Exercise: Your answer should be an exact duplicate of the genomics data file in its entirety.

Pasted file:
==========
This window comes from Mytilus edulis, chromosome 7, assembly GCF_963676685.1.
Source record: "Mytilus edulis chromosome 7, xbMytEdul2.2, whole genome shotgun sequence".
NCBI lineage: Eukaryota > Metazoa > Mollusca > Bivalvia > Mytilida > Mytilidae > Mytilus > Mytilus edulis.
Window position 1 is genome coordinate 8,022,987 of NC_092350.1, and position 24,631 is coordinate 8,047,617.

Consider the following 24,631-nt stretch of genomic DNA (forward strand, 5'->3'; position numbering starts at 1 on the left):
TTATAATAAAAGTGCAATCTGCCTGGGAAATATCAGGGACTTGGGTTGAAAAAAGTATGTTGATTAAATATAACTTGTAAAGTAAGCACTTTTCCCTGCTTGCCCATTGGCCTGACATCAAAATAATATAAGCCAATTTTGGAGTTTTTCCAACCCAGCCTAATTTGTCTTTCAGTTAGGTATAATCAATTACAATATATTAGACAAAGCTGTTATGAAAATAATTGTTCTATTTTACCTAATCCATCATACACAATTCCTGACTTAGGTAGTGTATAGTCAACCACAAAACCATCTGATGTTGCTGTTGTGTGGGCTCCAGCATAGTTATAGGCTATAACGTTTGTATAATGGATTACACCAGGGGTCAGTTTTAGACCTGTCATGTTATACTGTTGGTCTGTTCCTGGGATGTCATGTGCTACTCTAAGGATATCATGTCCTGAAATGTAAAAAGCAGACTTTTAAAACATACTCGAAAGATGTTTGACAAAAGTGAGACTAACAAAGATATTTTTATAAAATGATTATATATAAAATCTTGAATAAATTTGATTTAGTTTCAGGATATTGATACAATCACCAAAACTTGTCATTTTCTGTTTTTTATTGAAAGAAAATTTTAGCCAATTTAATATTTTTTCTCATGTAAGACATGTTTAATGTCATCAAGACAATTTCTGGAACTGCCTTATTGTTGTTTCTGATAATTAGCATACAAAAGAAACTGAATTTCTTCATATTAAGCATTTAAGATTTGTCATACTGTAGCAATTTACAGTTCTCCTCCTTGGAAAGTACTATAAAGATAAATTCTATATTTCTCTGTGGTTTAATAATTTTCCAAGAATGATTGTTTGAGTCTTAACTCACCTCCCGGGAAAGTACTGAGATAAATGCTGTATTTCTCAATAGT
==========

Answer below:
This window comes from Mytilus edulis, chromosome 7, assembly GCF_963676685.1.
Source record: "Mytilus edulis chromosome 7, xbMytEdul2.2, whole genome shotgun sequence".
NCBI lineage: Eukaryota > Metazoa > Mollusca > Bivalvia > Mytilida > Mytilidae > Mytilus > Mytilus edulis.
Window position 1 is genome coordinate 8,022,987 of NC_092350.1, and position 24,631 is coordinate 8,047,617.

Consider the following 24,631-nt stretch of genomic DNA (forward strand, 5'->3'; position numbering starts at 1 on the left):
TTATAATAAAAGTGCAATCTGCCTGGGAAATATCAGGGACTTGGGTTGAAAAAAGTATGTTGATTAAATATAACTTGTAAAGTAAGCACTTTTCCCTGCTTGCCCATTGGCCTGACATCAAAATAATATAAGCCAATTTTGGAGTTTTTCCAACCCAGCCTAATTTGTCTTTCAGTTAGGTATAATCAATTACAATATATTAGACAAAGCTGTTATGAAAATAATTGTTCTATTTTACCTAATCCATCATACACAATTCCTGACTTAGGTAGTGTATAGTCAACCACAAAACCATCTGATGTTGCTGTTGTGTGGGCTCCAGCATAGTTATAGGCTATAACGTTTGTATAATGGATTACACCAGGGGTCAGTTTTAGACCTGTCATGTTATACTGTTGGTCTGTTCCTGGGATGTCATGTGCTACTCTAAGGATATCATGTCCTGAAATGTAAAAAGCAGACTTTTAAAACATACTCGAAAGATGTTTGACAAAAGTGAGACTAACAAAGATATTTTTATAAAATGATTATATATAAAATCTTGAATAAATTTGATTTAGTTTCAGGATATTGATACAATCACCAAAACTTGTCATTTTCTGTTTTTTATTGAAAGAAAATTTTAGCCAATTTAATATTTTTTCTCATGTAAGACATGTTTAATGTCATCAAGACAATTTCTGGAACTGCCTTATTGTTGTTTCTGATAATTAGCATACAAAAGAAACTGAATTTCTTCATATTAAGCATTTAAGATTTGTCATACTGTAGCAATTTACAGTTCTCCTCCTTGGAAAGTACTATAAAGATAAATTCTATATTTCTCTGTGGTTTAATAATTTTCCAAGAATGATTGTTTGAGTCTTAACTCACCTCCCGGGAAAGTACTGAGATAAATGCTGTATTTCTCAATAGT